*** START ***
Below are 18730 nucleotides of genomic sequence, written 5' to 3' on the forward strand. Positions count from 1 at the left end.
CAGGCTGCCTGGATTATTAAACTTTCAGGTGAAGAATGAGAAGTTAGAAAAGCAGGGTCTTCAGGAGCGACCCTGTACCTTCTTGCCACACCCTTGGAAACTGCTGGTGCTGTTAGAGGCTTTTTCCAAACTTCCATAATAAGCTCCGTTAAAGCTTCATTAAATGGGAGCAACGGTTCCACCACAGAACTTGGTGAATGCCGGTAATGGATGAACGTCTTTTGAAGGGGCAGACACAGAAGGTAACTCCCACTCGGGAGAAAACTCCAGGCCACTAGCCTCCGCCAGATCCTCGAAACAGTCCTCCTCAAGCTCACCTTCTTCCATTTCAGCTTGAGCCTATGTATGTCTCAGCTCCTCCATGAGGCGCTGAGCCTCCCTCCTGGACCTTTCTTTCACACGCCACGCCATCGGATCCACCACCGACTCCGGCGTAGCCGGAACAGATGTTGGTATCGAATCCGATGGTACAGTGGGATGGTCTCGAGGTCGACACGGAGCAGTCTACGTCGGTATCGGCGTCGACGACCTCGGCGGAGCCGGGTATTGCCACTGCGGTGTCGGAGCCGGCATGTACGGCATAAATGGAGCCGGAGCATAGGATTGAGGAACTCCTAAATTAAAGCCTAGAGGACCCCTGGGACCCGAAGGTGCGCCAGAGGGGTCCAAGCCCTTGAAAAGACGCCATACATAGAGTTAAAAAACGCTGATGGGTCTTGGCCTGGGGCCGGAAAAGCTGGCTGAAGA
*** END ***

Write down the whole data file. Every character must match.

Below are 18730 nucleotides of genomic sequence, written 5' to 3' on the forward strand. Positions count from 1 at the left end.
CAGGCTGCCTGGATTATTAAACTTTCAGGTGAAGAATGAGAAGTTAGAAAAGCAGGGTCTTCAGGAGCGACCCTGTACCTTCTTGCCACACCCTTGGAAACTGCTGGTGCTGTTAGAGGCTTTTTCCAAACTTCCATAATAAGCTCCGTTAAAGCTTCATTAAATGGGAGCAACGGTTCCACCACAGAACTTGGTGAATGCCGGTAATGGATGAACGTCTTTTGAAGGGGCAGACACAGAAGGTAACTCCCACTCGGGAGAAAACTCCAGGCCACTAGCCTCCGCCAGATCCTCGAAACAGTCCTCCTCAAGCTCACCTTCTTCCATTTCAGCTTGAGCCTATGTATGTCTCAGCTCCTCCATGAGGCGCTGAGCCTCCCTCCTGGACCTTTCTTTCACACGCCACGCCATCGGATCCACCACCGACTCCGGCGTAGCCGGAACAGATGTTGGTATCGAATCCGATGGTACAGTGGGATGGTCTCGAGGTCGACACGGAGCAGTCTACGTCGGTATCGGCGTCGACGACCTCGGCGGAGCCGGGTATTGCCACTGCGGTGTCGGAGCCGGCATGTACGGCATAAATGGAGCCGGAGCATAGGATTGAGGAACTCCTAAATTAAAGCCTAGAGGACCCCTGGGACCCGAAGGTGCGCCAGAGGGGTCCAAGCCCTTGAAAAGACGCCATACATAGAGTTAAAAAACGCTGATGGGTCTTGGCCTGGGGCCGGAAAAGCTGGCTGAAGA